Religious succour from the Book of Mammon

2011-04-09 00:00

FINANCIAL institutions have only one god, Mammon, whom they worship with a single-mindedness that puts most religious orders to shame. So when the banks start adding religious homilies to correspondence, the end of the world is clearly nigh.

An Absa e-mail was my first exposure to a bank wearing its faith on its electronic sleeve. At the end was the injunction: "When there is nothing left but God, that is when you will find out that God is all you need."

Unnerving stuff, especially when appended to a letter demanding payment of an enormous sum. Sinister words, I fretted. Did it mean that Absa was intent on reducing me to penury so that I would embrace a deity?

Would the next e-mail ramp up the pressure? There's Proverbs 22:7 — "The rich ruleth over the poor and the borrower is servant to the lender." Or Proverbs 22:26-27 — "Do not be one who strikes hands in pledge. If thou has nothing to pay, thy bed shall be taken from under thee."

The new Consumer Protection Act probably means my bed is safe, I mused, but preaching to clients must be commercially unwise in a society that is so religiously diverse. Certainly it is inappropriate in a constitutionally secular state.

Fortunately, Absa soon acknowledged that it was mistaken about the debt, so I never discovered whether its versification would extend to Judges 15:15, threatening to smite me with the jawbone of an ass.

Weeks later, this apparently isolated incident took on new significance upon meeting a businessperson fuming about Standard Bank. His strenuous objections to bank e-mails adorned with Islamic exhortations — "From Allah we come and to him we return" — had gone unanswered all along the management food chain, from branch to top executives.

That's when it dawned that this must all be a banking public-relations exercise. At last, they were doing something to exorcise the incendiary Biblical example of Jesus upending the tables of the moneylenders, and those injunctions against usury in the Koran that are so damaging to the bottom line.

The mind boggled at the organisational and ethical implications.

There would have to be banking committees of wise people from all faiths, bickering over how much space to give to Islam versus Christianity, Scientology versus Jehovah's Witnesses, the Old Testament versus the New, and the King James Version against the Living Bible.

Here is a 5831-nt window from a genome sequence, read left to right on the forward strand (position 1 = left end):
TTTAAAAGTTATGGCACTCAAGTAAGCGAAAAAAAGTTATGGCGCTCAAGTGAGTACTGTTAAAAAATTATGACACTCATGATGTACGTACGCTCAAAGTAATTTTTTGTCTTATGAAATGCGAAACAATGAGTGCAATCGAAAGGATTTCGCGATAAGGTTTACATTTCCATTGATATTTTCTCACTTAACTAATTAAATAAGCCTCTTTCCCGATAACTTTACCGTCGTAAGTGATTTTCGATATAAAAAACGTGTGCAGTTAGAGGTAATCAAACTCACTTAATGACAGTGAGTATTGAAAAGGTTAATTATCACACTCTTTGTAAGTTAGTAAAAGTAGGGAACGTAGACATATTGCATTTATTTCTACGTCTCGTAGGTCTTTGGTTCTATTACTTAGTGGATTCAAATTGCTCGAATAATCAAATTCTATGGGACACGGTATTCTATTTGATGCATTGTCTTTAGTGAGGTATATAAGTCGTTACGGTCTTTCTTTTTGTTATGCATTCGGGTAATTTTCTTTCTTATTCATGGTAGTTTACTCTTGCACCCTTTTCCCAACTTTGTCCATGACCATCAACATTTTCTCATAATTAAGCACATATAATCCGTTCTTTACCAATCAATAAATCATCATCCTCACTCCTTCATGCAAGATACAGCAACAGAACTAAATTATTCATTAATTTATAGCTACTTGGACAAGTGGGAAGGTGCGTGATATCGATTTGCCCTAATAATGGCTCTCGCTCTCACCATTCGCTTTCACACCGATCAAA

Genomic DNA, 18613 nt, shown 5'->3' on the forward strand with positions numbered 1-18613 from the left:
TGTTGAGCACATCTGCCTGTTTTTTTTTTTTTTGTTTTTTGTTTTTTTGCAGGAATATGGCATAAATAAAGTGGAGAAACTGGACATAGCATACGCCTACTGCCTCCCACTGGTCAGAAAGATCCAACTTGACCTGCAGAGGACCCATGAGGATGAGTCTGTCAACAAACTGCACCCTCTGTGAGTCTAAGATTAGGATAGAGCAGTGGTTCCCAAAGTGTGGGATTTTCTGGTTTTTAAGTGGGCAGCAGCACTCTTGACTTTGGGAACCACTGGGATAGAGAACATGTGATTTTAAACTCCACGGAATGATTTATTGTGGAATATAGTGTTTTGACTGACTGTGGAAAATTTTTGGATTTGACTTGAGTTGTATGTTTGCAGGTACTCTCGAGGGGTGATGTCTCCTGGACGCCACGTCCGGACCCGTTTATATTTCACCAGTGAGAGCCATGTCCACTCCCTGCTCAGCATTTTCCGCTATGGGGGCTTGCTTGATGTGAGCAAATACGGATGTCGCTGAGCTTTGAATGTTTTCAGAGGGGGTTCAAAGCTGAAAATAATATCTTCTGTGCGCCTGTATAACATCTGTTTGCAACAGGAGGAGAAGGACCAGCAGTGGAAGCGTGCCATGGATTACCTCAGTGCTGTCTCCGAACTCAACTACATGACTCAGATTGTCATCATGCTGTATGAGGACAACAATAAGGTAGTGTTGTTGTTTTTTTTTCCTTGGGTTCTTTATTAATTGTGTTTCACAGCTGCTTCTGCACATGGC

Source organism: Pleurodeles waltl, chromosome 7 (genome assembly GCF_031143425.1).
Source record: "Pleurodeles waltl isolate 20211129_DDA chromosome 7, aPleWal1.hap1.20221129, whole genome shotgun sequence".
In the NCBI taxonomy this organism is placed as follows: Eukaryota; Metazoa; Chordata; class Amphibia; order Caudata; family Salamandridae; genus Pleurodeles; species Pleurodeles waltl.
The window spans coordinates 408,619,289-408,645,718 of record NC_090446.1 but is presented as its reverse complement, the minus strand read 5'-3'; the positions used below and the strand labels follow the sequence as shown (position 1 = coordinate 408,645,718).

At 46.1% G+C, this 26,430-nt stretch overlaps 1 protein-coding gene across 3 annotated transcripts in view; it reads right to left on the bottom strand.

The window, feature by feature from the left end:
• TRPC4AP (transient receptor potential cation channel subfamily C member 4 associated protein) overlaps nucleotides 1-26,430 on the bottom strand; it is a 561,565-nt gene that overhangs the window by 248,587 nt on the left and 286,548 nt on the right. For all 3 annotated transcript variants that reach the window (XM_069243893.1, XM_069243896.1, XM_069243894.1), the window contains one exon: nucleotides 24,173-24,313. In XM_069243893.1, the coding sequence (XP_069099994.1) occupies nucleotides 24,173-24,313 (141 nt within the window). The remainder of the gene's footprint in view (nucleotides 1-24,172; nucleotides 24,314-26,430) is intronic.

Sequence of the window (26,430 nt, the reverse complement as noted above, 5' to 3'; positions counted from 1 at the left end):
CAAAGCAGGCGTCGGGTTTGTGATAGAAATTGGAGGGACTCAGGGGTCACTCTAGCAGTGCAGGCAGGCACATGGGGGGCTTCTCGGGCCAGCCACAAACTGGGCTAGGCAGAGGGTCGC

Then there are the Jews. Although not a proselytising religion, they might very well demand equal time with Islam. Conversely, there would be the issue of whether Islamic scripture could be transmitted on the same computer servers as Jewish scripture.

And what a nightmare to reconcile legal requirements for equity with the warring passions of true believers. For example, would messages from atheists denying the existence of a deity have to be balanced with messages from fundamentalist militants calling for the death of non-believers?

Should the apocalyptics warning of the imminent end of the world — most recently scheduled for December 21, 2012, — be subject to a three-strikes-and-you're-out provision? After all, how many chances does one give a crowd that has over the past couple of centuries hazarded some 220 incorrect dates for the Rapture?

Sadly, the theory came tumbling.

Standard Bank responded smartly to my query, saying that "no quotes of a religious political or philosophical nature are permitted" on e-mails.

Absa replied that it "embraces and promotes diversity" and that deviation from its corporate identity with "customised" images or quotations is "a serious breach" of policy. Both, if necessary, would take disciplinary action. The question now is whether such disciplinary action encompasses execution of the offender's first-born or a mere lashing, stoning and mutilation of the miscreant?

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